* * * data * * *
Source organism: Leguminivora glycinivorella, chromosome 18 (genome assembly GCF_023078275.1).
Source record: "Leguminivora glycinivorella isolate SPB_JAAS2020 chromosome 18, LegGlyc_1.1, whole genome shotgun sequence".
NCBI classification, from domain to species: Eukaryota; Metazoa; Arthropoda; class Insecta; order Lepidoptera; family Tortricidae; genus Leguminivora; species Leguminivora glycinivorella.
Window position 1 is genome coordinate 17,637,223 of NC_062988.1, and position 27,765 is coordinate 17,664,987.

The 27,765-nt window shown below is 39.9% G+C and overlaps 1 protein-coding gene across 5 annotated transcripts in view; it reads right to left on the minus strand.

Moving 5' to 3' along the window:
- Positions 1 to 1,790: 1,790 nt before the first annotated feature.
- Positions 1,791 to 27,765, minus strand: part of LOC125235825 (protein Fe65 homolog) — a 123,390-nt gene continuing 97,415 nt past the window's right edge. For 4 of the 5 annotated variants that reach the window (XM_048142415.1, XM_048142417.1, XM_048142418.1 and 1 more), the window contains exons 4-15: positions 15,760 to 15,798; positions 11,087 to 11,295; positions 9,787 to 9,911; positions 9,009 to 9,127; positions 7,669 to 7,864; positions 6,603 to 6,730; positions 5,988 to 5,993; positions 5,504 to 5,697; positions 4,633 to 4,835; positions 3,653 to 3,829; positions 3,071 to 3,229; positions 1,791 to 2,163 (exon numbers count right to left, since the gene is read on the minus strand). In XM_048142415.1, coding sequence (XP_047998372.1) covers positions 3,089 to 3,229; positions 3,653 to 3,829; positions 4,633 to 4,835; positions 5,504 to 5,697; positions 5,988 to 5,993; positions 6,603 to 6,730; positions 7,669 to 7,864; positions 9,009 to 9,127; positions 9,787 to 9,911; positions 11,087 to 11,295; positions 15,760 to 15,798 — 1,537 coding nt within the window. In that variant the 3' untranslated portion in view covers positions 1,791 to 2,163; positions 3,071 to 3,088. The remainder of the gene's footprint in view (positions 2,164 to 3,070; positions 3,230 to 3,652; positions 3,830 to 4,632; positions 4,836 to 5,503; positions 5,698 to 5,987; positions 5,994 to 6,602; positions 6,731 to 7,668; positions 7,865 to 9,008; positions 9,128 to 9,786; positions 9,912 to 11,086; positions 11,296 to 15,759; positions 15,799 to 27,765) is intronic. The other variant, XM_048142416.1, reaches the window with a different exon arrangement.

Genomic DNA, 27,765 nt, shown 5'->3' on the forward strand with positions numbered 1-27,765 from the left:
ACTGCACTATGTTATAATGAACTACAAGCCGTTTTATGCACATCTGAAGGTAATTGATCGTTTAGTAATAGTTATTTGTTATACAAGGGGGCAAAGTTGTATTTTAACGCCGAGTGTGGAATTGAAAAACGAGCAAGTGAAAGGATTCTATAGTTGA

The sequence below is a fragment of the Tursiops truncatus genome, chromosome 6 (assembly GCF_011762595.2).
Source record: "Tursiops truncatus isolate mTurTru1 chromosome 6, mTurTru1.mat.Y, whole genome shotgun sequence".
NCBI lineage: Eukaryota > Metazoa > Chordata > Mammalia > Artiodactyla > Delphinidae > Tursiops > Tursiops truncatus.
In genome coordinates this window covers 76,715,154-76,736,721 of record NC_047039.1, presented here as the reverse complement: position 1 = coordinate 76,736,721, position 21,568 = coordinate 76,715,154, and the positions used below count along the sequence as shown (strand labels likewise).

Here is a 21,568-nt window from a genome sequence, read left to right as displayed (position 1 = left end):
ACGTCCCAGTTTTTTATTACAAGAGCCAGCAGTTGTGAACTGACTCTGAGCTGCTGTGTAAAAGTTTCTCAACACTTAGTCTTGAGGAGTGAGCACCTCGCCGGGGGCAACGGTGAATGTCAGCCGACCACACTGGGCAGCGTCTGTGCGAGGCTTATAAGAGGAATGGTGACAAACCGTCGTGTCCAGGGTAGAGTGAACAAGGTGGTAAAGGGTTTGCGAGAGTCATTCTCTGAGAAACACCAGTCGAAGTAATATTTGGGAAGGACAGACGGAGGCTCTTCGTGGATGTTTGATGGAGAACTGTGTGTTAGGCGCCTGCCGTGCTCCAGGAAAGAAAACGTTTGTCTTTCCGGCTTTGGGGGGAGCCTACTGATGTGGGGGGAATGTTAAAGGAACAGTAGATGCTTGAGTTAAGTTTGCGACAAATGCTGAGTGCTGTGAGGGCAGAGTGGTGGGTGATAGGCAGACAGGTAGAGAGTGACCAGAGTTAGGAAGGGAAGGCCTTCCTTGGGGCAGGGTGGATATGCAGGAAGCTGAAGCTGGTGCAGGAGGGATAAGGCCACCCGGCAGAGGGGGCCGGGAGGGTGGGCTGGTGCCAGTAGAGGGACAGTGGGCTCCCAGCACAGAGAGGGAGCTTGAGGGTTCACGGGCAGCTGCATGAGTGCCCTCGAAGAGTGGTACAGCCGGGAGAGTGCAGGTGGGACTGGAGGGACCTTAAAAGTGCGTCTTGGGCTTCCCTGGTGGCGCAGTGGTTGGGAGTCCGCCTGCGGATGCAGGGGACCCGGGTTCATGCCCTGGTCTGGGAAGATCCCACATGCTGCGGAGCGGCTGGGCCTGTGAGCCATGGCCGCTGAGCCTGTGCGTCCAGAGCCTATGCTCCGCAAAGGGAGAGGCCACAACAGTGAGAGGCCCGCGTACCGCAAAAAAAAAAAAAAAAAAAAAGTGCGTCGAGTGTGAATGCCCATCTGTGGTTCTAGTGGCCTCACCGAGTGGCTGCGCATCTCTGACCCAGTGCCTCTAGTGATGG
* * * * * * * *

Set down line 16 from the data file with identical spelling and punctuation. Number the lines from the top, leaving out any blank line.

ACGTCCCAGTTTTTTATTACAAGAGCCAGCAGTTGTGAACTGACTCTGAGCTGCTGTGTAAAAGTTTCTCAACACTTAGTCTTGAGGAGTGAGCACCTCGCCGGGGGCAACGGTGAATGTCAGCCGACCACACTGGGCAGCGTCTGTGCGAGGCTTATAAGAGGAATGGTGACAAACCGTCGTGTCCAGGGTAGAGTGAACAAGGTGGTAAAGGGTTTGCGAGAGTCATTCTCTGAGAAACACCAGTCGAAGTAATATTTGGGAAGGACAGACGGAGGCTCTTCGTGGATGTTTGATGGAGAACTGTGTGTTAGGCGCCTGCCGTGCTCCAGGAAAGAAAACGTTTGTCTTTCCGGCTTTGGGGGGAGCCTACTGATGTGGGGGGAATGTTAAAGGAACAGTAGATGCTTGAGTTAAGTTTGCGACAAATGCTGAGTGCTGTGAGGGCAGAGTGGTGGGTGATAGGCAGACAGGTAGAGAGTGACCAGAGTTAGGAAGGGAAGGCCTTCCTTGGGGCAGGGTGGATATGCAGGAAGCTGAAGCTGGTGCAGGAGGGATAAGGCCACCCGGCAGAGGGGGCCGGGAGGGTGGGCTGGTGCCAGTAGAGGGACAGTGGGCTCCCAGCACAGAGAGGGAGCTTGAGGGTTCACGGGCAGCTGCATGAGTGCCCTCGAAGAGTGGTACAGCCGGGAGAGTGCAGGTGGGACTGGAGGGACCTTAAAAGTGCGTCTTGGGCTTCCCTGGTGGCGCAGTGGTTGGGAGTCCGCCTGCGGATGCAGGGGACCCGGGTTCATGCCCTGGTCTGGGAAGATCCCACATGCTGCGGAGCGGCTGGGCCTGTGAGCCATGGCCGCTGAGCCTGTGCGTCCAGAGCCTATGCTCCGCAAAGGGAGAGGCCACAACAGTGAGAGGCCCGCGTACCGCAAAAAAAAAAAAAAAAAAAAAGTGCGTCGAGTGTGAATGCCCATCTGTGGTTCTAGTGGCCTCACCGAGTGGCTGCGCATCTCTGACCCAGTGCCTCTAGTGATGG